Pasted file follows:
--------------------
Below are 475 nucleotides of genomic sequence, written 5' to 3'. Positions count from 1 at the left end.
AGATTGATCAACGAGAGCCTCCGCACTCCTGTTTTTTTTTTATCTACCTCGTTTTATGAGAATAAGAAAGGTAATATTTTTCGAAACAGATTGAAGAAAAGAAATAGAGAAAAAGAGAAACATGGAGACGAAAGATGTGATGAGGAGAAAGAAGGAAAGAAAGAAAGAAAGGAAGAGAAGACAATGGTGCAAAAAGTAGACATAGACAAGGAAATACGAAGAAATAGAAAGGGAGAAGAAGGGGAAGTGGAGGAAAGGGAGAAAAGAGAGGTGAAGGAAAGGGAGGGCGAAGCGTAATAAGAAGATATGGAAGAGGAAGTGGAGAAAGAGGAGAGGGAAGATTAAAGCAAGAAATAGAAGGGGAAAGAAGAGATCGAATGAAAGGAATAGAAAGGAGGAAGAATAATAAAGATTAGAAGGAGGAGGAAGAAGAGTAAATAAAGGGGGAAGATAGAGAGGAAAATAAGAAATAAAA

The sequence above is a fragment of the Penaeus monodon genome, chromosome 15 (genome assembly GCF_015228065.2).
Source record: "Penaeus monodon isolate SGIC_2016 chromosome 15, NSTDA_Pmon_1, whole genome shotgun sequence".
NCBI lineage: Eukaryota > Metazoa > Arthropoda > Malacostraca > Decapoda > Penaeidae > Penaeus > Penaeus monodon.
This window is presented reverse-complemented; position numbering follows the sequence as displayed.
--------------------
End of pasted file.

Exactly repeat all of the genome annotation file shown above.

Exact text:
Below are 475 nucleotides of genomic sequence, written 5' to 3'. Positions count from 1 at the left end.
AGATTGATCAACGAGAGCCTCCGCACTCCTGTTTTTTTTTTATCTACCTCGTTTTATGAGAATAAGAAAGGTAATATTTTTCGAAACAGATTGAAGAAAAGAAATAGAGAAAAAGAGAAACATGGAGACGAAAGATGTGATGAGGAGAAAGAAGGAAAGAAAGAAAGAAAGGAAGAGAAGACAATGGTGCAAAAAGTAGACATAGACAAGGAAATACGAAGAAATAGAAAGGGAGAAGAAGGGGAAGTGGAGGAAAGGGAGAAAAGAGAGGTGAAGGAAAGGGAGGGCGAAGCGTAATAAGAAGATATGGAAGAGGAAGTGGAGAAAGAGGAGAGGGAAGATTAAAGCAAGAAATAGAAGGGGAAAGAAGAGATCGAATGAAAGGAATAGAAAGGAGGAAGAATAATAAAGATTAGAAGGAGGAGGAAGAAGAGTAAATAAAGGGGGAAGATAGAGAGGAAAATAAGAAATAAAA

The sequence above is a fragment of the Penaeus monodon genome, chromosome 15 (genome assembly GCF_015228065.2).
Source record: "Penaeus monodon isolate SGIC_2016 chromosome 15, NSTDA_Pmon_1, whole genome shotgun sequence".
NCBI lineage: Eukaryota > Metazoa > Arthropoda > Malacostraca > Decapoda > Penaeidae > Penaeus > Penaeus monodon.
This window is presented reverse-complemented; position numbering follows the sequence as displayed.